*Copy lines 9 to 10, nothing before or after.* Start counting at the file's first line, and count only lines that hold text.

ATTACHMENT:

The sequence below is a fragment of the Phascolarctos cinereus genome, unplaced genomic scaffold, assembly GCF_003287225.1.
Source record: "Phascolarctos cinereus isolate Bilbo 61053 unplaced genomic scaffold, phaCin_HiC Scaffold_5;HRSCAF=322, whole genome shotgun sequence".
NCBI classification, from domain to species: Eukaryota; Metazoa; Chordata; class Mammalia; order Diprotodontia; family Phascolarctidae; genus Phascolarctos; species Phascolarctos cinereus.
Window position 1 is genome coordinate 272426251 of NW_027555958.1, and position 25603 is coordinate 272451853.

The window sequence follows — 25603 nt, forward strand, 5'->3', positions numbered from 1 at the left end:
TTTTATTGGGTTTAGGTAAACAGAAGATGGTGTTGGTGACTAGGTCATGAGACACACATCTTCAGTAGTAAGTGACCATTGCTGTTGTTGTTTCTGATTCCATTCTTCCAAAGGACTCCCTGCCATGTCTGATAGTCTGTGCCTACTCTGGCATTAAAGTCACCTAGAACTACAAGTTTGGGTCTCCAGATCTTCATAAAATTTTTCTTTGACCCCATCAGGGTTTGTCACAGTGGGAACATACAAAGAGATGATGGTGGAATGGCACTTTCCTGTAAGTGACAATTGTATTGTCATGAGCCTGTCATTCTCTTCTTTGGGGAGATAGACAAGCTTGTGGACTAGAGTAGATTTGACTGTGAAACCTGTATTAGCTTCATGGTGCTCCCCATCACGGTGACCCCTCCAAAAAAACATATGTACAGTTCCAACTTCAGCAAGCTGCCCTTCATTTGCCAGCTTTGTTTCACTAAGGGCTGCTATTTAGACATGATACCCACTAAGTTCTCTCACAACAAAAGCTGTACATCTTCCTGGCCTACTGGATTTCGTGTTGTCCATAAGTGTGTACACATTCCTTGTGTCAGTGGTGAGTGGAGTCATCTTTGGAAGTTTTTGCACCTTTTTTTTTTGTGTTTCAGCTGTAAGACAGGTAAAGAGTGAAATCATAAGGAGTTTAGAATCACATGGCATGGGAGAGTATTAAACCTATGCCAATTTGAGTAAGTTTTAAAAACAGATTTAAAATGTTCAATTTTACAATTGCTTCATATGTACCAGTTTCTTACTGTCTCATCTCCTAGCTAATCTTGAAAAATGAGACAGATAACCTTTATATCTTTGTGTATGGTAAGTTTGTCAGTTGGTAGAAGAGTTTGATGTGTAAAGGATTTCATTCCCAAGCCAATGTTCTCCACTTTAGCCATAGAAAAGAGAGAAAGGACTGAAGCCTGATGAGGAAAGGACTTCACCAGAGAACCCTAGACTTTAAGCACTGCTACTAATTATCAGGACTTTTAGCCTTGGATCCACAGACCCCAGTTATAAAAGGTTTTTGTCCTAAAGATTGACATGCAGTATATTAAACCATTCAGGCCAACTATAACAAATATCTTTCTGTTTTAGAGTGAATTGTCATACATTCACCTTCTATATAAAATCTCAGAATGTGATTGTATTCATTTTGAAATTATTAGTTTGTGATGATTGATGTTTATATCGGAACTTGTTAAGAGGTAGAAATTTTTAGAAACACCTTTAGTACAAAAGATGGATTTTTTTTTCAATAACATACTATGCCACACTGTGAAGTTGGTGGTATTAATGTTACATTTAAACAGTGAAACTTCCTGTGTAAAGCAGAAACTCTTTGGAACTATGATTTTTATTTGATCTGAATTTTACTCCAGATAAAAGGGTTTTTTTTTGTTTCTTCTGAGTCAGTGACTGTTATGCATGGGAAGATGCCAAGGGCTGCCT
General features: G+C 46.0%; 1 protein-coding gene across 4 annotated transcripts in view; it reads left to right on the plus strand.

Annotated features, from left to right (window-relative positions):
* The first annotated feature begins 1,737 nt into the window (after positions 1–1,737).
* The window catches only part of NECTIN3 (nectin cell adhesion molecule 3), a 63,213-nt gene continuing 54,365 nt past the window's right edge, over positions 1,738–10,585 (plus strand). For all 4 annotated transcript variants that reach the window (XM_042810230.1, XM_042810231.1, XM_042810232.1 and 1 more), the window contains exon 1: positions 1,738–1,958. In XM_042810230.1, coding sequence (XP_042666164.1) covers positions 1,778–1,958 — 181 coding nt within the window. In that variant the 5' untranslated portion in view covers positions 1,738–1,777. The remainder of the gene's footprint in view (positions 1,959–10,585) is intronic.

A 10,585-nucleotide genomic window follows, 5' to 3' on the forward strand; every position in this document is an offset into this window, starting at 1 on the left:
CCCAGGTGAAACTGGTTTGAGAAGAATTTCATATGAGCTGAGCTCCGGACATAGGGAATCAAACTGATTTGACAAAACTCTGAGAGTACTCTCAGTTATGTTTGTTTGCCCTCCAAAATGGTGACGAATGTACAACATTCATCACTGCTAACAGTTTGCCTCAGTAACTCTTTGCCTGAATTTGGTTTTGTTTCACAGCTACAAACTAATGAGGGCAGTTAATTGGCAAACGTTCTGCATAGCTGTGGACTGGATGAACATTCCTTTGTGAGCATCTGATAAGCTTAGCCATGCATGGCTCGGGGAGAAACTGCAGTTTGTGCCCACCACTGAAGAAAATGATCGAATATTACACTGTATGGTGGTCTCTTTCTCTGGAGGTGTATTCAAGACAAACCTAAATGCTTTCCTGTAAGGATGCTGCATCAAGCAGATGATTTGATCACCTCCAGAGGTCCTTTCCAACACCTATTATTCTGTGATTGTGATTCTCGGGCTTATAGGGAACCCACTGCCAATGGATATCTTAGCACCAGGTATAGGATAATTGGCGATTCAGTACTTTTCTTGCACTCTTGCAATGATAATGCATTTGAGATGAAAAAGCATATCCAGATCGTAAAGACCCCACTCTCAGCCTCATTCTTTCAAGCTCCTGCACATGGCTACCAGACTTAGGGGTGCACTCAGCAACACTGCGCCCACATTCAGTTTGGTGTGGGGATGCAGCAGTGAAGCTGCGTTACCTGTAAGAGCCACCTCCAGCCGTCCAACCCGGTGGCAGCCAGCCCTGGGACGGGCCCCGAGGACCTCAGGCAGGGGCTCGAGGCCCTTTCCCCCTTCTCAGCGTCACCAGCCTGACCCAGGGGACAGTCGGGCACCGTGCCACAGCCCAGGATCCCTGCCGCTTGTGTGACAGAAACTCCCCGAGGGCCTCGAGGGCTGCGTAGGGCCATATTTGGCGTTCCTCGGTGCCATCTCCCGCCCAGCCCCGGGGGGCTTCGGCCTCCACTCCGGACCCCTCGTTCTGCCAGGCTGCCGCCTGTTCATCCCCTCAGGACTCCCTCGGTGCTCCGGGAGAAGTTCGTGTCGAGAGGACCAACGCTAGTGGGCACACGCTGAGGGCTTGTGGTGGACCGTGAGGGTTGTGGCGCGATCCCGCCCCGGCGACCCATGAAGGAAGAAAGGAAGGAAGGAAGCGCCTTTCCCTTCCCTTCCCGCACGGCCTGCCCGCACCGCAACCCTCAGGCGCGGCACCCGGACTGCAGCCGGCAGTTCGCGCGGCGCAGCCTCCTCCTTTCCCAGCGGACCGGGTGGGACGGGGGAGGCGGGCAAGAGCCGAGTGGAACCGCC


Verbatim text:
* The first annotated feature begins 1,737 nt into the window (after positions 1–1,737).
* The window catches only part of NECTIN3 (nectin cell adhesion molecule 3), a 63,213-nt gene continuing 54,365 nt past the window's right edge, over positions 1,738–10,585 (plus strand). For all 4 annotated transcript variants that reach the window (XM_042810230.1, XM_042810231.1, XM_042810232.1 and 1 more), the window contains exon 1: positions 1,738–1,958. In XM_042810230.1, coding sequence (XP_042666164.1) covers positions 1,778–1,958 — 181 coding nt within the window. In that variant the 5' untranslated portion in view covers positions 1,738–1,777. The remainder of the gene's footprint in view (positions 1,959–10,585) is intronic.